Wednesday, March 11, 2009



This is the saga of Legend, the flying horse. We lived in Auburn, California in the mid-1960s, and involved ourselves with the Tevis Cup One Hundred Mile ride group. Joanne and I had both done the ride and we wanted to keep our horses in condition. On weekends would take twenty-, thirty-, forty-mile pleasure rides. In the spring we took these occasions to clear and remark the trails after the harsh winter months.

That's what we were doing one day when we found ourselves on a steep hillside. Usually when I tell this story, it’s a cliff. But the slope wasn’t ninety degrees, it was more like seventy. It was certainly too steep for ballroom dancing. The slope had a few oak trees growing on it, but you couldn’t see their sides, only their tops.

Wendell Robie was the guiding light for the Tevis Cup ride and, as I stop to think of it, figured in several of our misadventures. He was in the lead, followed by Joanne on her horse, Country Girl, followed by me on Legend. We came upon a pine tree that had fallen over during the winter rains leaving its rootside uphill of the trail and the topside dangling out into the air. Wendell rode around the obstacle. A horse is perfectly capable of negotiating a seventy degree slope if the rider just gets out of his way and lets him do it. Joanne didn’t want to go around the tree, she wanted to jump it. And jump it she did.

Legend got ready to jump the tree from a standstill, but I didn’t want her to. I wanted her to go around the obstacle, not over it. I pulled back on the reins and turned her out facing the slope. I figured we would go off the trail and down the slope, around the tree and up the slope, the way Wendell had done. I had forgotten my earlier jumping lessons at the Arroyo Seco Stables in South Pasadena. I had forgotten that to Legend could and would jump from a standstill.

She did jump from a standstill.

I wish you could have seen the look of amazement on legend's face when she saw nothing but air beneath her feet instead of firm ground. I saw it, and I wish you had been there instead of me. As soon as I realized we were airborne, I let go of the reins, kicked my feet clear of the stirrups and tried to abandon ship. But the higher I went, the higher she went. My ship wouldn’t let me abandon her. I don’t know what she thought I was going to do, but she clearly expected me to save us.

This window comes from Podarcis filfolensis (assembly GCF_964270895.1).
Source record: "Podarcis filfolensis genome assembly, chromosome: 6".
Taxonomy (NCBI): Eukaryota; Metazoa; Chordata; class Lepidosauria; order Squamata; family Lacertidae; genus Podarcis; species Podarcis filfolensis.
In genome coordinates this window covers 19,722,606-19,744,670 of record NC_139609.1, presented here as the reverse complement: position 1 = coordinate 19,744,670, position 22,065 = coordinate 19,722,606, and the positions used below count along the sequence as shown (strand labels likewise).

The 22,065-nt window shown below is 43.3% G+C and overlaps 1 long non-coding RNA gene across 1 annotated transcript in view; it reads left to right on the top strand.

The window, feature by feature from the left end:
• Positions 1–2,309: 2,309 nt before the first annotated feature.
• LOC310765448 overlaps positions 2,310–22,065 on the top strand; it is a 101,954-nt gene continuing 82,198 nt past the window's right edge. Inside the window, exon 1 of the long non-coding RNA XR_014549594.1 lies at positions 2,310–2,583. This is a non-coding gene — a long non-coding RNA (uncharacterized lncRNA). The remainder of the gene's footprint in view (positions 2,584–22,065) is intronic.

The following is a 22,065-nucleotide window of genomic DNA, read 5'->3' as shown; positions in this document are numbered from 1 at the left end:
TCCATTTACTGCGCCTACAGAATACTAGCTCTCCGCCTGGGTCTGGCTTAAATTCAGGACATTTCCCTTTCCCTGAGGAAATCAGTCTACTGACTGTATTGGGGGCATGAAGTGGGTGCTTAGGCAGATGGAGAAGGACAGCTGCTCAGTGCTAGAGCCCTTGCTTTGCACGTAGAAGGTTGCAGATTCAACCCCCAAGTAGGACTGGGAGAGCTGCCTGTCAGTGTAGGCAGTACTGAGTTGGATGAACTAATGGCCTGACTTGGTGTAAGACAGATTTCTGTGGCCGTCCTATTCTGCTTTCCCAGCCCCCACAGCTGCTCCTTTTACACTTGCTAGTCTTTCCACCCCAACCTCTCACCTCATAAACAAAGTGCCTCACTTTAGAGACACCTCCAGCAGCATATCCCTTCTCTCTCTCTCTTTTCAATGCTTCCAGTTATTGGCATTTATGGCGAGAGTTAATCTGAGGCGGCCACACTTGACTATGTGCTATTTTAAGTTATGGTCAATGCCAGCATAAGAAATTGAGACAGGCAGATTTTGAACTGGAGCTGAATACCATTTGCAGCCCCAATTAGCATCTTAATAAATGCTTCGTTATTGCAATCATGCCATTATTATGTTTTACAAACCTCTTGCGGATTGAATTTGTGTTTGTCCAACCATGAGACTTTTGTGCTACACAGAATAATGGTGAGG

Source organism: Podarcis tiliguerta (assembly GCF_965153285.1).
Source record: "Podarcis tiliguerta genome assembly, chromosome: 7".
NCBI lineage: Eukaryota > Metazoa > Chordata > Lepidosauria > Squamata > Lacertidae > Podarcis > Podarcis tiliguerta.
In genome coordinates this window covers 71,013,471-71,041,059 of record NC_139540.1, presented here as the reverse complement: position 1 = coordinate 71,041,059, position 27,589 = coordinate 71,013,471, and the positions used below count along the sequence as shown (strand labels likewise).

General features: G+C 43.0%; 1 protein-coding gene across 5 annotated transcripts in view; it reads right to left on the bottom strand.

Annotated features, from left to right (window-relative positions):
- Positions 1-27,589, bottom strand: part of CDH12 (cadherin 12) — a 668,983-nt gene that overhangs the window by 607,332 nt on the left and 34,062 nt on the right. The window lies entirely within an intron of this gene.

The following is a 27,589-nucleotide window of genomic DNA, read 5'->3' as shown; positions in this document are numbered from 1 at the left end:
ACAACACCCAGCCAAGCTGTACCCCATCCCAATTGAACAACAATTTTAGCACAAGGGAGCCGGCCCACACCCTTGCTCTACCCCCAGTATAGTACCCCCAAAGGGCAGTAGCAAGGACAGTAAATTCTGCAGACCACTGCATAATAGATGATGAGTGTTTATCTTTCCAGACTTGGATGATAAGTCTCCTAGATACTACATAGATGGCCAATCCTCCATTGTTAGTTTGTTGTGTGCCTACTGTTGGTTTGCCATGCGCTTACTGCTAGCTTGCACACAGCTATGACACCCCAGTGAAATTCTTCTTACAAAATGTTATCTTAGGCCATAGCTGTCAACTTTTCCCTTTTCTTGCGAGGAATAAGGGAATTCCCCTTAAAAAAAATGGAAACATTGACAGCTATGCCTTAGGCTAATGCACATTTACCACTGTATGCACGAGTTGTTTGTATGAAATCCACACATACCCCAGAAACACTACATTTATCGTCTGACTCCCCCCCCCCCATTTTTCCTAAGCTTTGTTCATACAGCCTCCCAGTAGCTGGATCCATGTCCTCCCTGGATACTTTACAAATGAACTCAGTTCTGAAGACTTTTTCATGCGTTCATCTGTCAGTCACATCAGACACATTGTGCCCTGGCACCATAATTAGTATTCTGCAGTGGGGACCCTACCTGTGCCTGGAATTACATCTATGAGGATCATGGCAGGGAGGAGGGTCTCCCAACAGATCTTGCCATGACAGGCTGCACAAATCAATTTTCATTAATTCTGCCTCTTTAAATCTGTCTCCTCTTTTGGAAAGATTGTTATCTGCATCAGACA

Fortunately, we landed in the top of an oak tree where we parted company. If we had augured into the ground I wouldn’t be writing this story now. We filtered through the tree and fell to earth, taking branches with us, and landed one on each side of the trunk.

Joanne tells me I was knocked unconscious, but that isn't true. I was merely laying face down wiggling fingers and toes, rejoicing in the movement of each digit. It took a while. After all, there are twenty of them. Legend had a scrape above her left eye and I didn’t get a scratch, although some years later a chiropractor looked at an x-ray and asked me about my whiplash.

The rest of the crew continued with clearing the trail, but Joanne and I repaired to a sandy beach on the river and fished what was left of our lunch out of the saddle bags. Our friends said that if I’d do it again they’d bring a cameraman along and do a cigarette commercial. Then we could all split the money. I have such good friends.

Meanwhile, I learned two important lessons. One: horses can’t fly. Two: I can’t either.

Copyright Ken Harris 2009

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